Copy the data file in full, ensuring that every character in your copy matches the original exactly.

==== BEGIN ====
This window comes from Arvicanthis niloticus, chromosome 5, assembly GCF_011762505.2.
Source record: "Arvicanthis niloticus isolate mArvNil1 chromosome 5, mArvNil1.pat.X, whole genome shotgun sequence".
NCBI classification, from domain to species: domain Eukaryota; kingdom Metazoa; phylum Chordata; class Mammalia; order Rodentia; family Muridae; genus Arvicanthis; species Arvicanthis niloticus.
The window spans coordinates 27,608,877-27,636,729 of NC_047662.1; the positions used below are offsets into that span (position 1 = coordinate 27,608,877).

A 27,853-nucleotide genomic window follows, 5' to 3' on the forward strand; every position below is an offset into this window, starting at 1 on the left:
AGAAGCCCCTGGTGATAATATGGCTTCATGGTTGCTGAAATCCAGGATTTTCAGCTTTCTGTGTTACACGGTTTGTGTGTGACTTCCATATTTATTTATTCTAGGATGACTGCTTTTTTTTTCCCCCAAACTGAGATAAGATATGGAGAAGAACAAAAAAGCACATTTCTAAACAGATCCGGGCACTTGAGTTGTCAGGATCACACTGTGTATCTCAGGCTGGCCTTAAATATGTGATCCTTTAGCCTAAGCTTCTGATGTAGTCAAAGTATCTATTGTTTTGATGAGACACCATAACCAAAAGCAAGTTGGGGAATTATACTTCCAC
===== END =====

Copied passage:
This window comes from Arvicanthis niloticus, chromosome 5, assembly GCF_011762505.2.
Source record: "Arvicanthis niloticus isolate mArvNil1 chromosome 5, mArvNil1.pat.X, whole genome shotgun sequence".
NCBI classification, from domain to species: domain Eukaryota; kingdom Metazoa; phylum Chordata; class Mammalia; order Rodentia; family Muridae; genus Arvicanthis; species Arvicanthis niloticus.
The window spans coordinates 27,608,877-27,636,729 of NC_047662.1; the positions used below are offsets into that span (position 1 = coordinate 27,608,877).

A 27,853-nucleotide genomic window follows, 5' to 3' on the forward strand; every position below is an offset into this window, starting at 1 on the left:
AGAAGCCCCTGGTGATAATATGGCTTCATGGTTGCTGAAATCCAGGATTTTCAGCTTTCTGTGTTACACGGTTTGTGTGTGACTTCCATATTTATTTATTCTAGGATGACTGCTTTTTTTTTCCCCCAAACTGAGATAAGATATGGAGAAGAACAAAAAAGCACATTTCTAAACAGATCCGGGCACTTGAGTTGTCAGGATCACACTGTGTATCTCAGGCTGGCCTTAAATATGTGATCCTTTAGCCTAAGCTTCTGATGTAGTCAAAGTATCTATTGTTTTGATGAGACACCATAACCAAAAGCAAGTTGGGGAATTATACTTCCAC